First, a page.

exactly what the qualities of a planet should be in the first
place. To summarize, it all has to do mostly with orbits.
Objects that orbit the sun, and whose gravity has made into a spherical
object, if they are of sufficient size, and they don't share their
orbits with too many other objects, are considered a planet.
Moons are generally smaller, and usually spherical objects, but they
orbit a planet. Then, together with their planet, they also
revolve around the sun. Simple really, right? Thrown into
the mix are several areas of "rubble" in our solar system. The
first area is an asteroid belt between the orbits of Mars and
Jupiter. Most of the chunks of rock and ice in this asteroid belt
are quite a bit smaller than a planet, but they do orbit the sun.
Some are even close to the size of Pluto, but they share their orbit
with lots of other largish chunks of rock, so that disqualifies them
from "planetary status", and makes them an asteroid instead. The
Kuiper Belt begins in the the vicinity of Neptune, and has an inner
region, as well as a more distant outer region. This belt also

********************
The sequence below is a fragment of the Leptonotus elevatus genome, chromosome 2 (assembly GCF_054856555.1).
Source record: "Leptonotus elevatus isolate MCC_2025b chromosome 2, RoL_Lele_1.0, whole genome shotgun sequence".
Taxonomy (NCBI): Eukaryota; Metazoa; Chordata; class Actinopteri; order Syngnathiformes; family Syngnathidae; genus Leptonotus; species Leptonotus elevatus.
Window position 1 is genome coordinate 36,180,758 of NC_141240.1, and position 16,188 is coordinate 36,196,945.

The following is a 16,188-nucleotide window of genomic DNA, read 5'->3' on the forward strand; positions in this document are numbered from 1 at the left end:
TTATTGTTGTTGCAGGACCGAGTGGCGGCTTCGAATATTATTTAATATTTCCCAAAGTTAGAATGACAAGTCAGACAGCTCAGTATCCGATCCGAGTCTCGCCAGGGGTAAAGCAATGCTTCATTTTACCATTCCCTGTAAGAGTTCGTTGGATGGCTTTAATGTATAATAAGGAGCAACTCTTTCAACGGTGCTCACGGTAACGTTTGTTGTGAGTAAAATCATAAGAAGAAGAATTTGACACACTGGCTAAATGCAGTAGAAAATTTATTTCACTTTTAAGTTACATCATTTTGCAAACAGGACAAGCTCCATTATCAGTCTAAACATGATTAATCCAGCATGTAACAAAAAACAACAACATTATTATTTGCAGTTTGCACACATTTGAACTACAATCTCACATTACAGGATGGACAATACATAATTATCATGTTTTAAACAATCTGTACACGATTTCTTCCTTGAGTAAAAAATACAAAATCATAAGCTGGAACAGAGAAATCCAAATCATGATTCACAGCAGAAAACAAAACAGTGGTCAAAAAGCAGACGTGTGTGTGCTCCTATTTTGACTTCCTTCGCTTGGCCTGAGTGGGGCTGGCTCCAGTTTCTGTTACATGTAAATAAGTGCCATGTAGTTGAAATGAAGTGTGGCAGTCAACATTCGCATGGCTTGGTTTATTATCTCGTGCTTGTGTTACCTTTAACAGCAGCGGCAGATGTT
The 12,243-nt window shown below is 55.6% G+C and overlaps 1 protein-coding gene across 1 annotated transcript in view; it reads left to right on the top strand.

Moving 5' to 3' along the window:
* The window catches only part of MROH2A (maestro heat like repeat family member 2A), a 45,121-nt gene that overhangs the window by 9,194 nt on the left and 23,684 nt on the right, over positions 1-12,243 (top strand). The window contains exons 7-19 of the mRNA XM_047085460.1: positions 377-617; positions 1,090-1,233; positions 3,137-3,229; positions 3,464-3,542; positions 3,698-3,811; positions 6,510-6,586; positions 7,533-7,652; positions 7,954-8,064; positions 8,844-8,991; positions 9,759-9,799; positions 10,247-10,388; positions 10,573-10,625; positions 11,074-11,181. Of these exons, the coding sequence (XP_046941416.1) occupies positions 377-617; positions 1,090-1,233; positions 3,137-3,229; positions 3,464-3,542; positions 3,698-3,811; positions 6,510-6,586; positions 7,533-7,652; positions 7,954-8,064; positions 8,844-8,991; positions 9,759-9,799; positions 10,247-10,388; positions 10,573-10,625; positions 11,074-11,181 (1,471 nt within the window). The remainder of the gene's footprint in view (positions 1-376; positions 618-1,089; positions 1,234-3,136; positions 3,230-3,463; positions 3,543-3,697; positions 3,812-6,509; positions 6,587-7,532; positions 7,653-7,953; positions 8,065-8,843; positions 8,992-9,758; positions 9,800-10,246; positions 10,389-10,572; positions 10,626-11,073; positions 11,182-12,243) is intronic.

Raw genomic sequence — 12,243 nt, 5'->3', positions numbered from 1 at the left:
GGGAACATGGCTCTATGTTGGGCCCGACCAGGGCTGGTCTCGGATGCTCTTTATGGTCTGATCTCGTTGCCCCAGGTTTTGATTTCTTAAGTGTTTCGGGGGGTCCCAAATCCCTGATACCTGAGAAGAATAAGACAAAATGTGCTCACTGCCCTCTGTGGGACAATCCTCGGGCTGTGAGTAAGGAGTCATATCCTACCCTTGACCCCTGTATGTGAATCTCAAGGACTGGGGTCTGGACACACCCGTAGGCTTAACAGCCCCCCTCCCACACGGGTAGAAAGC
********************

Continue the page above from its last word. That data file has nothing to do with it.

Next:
contains largish chunks of rocks and ice, some of which nearly as large
as Pluto, but these chunks aren't called planets because they share
their orbit with numerous similar objects, both large and small.
One such object, recently discovered, has been named Sedna. Sedna
is about 90AU's from the sun, or about 4.6 billion miles further away
from the sun than Pluto. It's about 3/4 the size of Pluto, and
may have other objects (moons) orbiting it. Many consider Sedna
to be our TENTH PLANET, others believe Sedna to be only a large Kuiper
Belt Object, and in fact, believe that's what Pluto should have been
classified in the first place. And then, way beyond tiny Sedna,
lies the realm of comets, called the Oort Cloud. Long theorized,
but never proven to actually exist. What secrets lie awaiting
discovery in this distant realm where our sun wouldn't even be the
brightest star in the sky? Time will certainly tell...
And the most beautiful planet of all...